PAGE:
The way for us to really know each other is to communicate. If you want to know what someone means or thinks, you must ask. Only they can tell you. I know this is totally obvious, but from what I can see, direct communication happens less often these days. I can’t tell you how many times I have heard this scenario: rather than tell you that they are not interested in continuing a relationship with you, many people simply quit texting or unfriend you on Facebook. No explanation. No conversation. No goodbye. Just *poof* they are gone…leaving you guessing what went wrong, and in many instances blaming yourself. Sound familiar?
Plus, when it comes to connecting with each other, our current popular modes of communication miss the mark. They leave out elements that are critical to successful relating (such as voice intonation, inflection, facial expressions, physical gestures, and touch). This makes me nervous. I feel some concern for how relationships will evolve when people aren’t really reaching each other. Miscommunication feels inevitable when we start to think we know what the other person means, without getting the word from them directly.
With that said, if you invite someone to communicate openly with you, and they opt not to communicate, then you absolutely must let it go. It is tempting to be drawn into a guessing game, and to try to piece together and make meaning of the bits of information you have. But, from what I see, this is a trap. You will end up trying to be in someone else’s mind (which is IMPOSSIBLE and feels AFWUL), while you neglect your own.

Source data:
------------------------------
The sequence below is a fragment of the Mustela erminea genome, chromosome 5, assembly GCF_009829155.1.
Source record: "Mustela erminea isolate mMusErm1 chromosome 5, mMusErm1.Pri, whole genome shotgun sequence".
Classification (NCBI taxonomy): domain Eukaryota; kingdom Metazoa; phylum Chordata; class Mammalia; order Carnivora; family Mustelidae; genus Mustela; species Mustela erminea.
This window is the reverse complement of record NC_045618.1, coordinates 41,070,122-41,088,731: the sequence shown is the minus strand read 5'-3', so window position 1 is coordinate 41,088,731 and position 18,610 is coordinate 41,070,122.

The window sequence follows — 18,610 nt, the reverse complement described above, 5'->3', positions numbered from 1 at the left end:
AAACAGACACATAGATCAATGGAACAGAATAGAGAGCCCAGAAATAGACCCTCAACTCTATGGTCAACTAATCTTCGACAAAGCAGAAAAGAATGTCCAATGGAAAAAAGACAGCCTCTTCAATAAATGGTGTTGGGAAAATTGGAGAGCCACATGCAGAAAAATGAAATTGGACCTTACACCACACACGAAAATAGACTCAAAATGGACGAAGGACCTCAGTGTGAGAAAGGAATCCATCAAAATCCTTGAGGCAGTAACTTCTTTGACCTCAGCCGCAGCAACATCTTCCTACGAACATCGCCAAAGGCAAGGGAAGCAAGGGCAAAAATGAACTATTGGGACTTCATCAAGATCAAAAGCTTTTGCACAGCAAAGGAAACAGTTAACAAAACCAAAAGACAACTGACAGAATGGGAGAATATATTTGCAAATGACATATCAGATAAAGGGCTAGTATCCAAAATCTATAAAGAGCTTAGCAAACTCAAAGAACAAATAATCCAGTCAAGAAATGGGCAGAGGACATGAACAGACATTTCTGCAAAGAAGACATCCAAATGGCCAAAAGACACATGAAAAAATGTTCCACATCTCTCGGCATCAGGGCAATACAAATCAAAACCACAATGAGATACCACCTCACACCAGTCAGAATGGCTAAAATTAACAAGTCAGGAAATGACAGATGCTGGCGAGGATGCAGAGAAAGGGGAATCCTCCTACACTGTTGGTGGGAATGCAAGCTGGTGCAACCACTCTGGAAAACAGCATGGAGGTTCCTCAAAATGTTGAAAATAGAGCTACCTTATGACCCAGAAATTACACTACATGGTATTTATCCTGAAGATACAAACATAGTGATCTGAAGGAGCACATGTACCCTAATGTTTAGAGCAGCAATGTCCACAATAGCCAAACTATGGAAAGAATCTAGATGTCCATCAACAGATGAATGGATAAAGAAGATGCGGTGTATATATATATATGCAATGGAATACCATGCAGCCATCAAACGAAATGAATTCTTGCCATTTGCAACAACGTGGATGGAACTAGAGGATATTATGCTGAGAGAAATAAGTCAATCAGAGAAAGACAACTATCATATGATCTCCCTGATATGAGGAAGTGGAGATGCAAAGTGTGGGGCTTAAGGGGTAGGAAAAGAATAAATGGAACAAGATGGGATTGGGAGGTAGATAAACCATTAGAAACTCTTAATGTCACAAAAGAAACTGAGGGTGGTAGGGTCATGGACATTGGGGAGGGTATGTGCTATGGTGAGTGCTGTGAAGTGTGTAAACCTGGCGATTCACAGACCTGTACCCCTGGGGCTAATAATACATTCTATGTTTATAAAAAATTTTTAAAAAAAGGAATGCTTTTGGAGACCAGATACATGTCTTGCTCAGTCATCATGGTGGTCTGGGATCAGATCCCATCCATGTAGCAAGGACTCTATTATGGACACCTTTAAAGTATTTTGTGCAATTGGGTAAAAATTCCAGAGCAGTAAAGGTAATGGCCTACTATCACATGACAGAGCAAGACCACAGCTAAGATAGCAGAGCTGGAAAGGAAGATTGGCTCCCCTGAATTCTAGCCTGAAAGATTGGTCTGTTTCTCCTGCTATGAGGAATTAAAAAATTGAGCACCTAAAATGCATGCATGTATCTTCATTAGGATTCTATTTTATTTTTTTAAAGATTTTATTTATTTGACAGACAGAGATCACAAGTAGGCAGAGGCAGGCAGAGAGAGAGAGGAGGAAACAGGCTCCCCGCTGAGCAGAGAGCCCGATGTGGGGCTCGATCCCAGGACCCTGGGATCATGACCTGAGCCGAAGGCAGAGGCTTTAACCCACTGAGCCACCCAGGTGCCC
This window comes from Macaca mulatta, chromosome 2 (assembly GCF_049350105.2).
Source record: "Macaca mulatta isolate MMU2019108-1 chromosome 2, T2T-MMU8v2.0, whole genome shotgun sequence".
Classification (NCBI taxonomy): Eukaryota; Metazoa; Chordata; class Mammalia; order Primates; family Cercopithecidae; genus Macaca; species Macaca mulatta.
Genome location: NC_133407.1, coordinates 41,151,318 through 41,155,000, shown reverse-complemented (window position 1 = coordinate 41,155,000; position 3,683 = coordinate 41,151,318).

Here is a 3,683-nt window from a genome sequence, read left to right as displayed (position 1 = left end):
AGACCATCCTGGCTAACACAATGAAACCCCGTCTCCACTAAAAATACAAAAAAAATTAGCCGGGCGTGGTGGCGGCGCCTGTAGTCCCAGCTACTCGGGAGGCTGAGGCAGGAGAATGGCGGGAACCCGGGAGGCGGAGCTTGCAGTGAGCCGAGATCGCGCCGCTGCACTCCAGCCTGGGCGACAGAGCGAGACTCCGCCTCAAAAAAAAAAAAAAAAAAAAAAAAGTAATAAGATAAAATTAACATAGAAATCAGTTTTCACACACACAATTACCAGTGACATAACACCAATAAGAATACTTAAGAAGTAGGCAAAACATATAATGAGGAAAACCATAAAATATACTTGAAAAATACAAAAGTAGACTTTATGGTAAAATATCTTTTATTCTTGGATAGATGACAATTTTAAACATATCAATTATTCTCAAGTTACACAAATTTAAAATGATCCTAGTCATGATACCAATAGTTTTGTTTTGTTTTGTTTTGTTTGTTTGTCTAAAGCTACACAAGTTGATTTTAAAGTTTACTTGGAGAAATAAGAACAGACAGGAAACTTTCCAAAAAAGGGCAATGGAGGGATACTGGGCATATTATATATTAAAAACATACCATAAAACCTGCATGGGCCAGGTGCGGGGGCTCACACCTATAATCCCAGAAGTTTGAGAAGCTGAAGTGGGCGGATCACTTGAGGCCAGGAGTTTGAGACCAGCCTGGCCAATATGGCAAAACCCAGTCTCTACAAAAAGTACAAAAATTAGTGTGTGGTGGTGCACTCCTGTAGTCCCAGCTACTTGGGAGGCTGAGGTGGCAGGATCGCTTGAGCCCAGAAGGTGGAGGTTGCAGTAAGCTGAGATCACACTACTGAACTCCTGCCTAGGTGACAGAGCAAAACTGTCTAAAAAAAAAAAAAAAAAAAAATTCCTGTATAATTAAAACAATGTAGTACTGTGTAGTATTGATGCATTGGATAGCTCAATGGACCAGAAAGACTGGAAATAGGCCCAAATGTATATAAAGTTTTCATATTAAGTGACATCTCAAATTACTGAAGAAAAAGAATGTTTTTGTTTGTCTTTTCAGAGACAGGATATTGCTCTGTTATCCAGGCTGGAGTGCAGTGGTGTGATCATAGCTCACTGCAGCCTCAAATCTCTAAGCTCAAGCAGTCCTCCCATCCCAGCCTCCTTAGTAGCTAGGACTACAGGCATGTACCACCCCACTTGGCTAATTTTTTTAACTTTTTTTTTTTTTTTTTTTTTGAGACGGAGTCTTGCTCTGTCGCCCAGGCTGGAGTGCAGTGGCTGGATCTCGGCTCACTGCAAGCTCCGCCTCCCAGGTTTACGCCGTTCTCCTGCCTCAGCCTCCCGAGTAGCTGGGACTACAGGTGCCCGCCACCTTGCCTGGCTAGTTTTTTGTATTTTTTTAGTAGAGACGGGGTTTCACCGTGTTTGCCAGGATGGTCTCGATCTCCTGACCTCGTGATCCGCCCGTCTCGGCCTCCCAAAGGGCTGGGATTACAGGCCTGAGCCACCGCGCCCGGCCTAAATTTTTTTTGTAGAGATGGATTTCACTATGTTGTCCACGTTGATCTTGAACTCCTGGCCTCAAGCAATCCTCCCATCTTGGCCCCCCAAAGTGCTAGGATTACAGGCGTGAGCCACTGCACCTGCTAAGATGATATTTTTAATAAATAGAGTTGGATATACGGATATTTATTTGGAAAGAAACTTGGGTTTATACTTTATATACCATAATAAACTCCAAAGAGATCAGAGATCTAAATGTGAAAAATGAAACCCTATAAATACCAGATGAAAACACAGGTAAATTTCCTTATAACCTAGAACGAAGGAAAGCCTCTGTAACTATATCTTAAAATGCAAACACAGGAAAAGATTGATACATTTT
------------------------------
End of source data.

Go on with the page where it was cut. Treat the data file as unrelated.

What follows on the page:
When I see my patients start to flip their perspective, I have started to tell them that there are three things that they do not have a right to know. The list is simple:
(1) You do not have a right to know what someone else thinks about you.
(2) You do not have a right to know how someone else feels about you.
(3) You do not have a right to know what you mean to another person.
This information is the strict property of the person who holds it. It belongs in their mental space. You can know what another person thinks and feels only if that person decides they want to share their inner world with you. And that is not up to you. And their choice to share or to not share has nothing to do with you. So, if the person is not sharing, then stop wondering. As tempting as it may be, don’t flip into their perspective. To do so is a voluntary surrender of your own mind, and relinquishing your mind never, ever feels good.
So, if you really want to know what is in another person’s mind, quit guessing, quit deciphering, quit internet stalking…and start asking. And if that person opts out of sharing, then move on. Let it go, and remain the center of your own world. That way, the rest of us can feel your awesome presence!
© 2015 Stephanie A. Heck, Ph.D.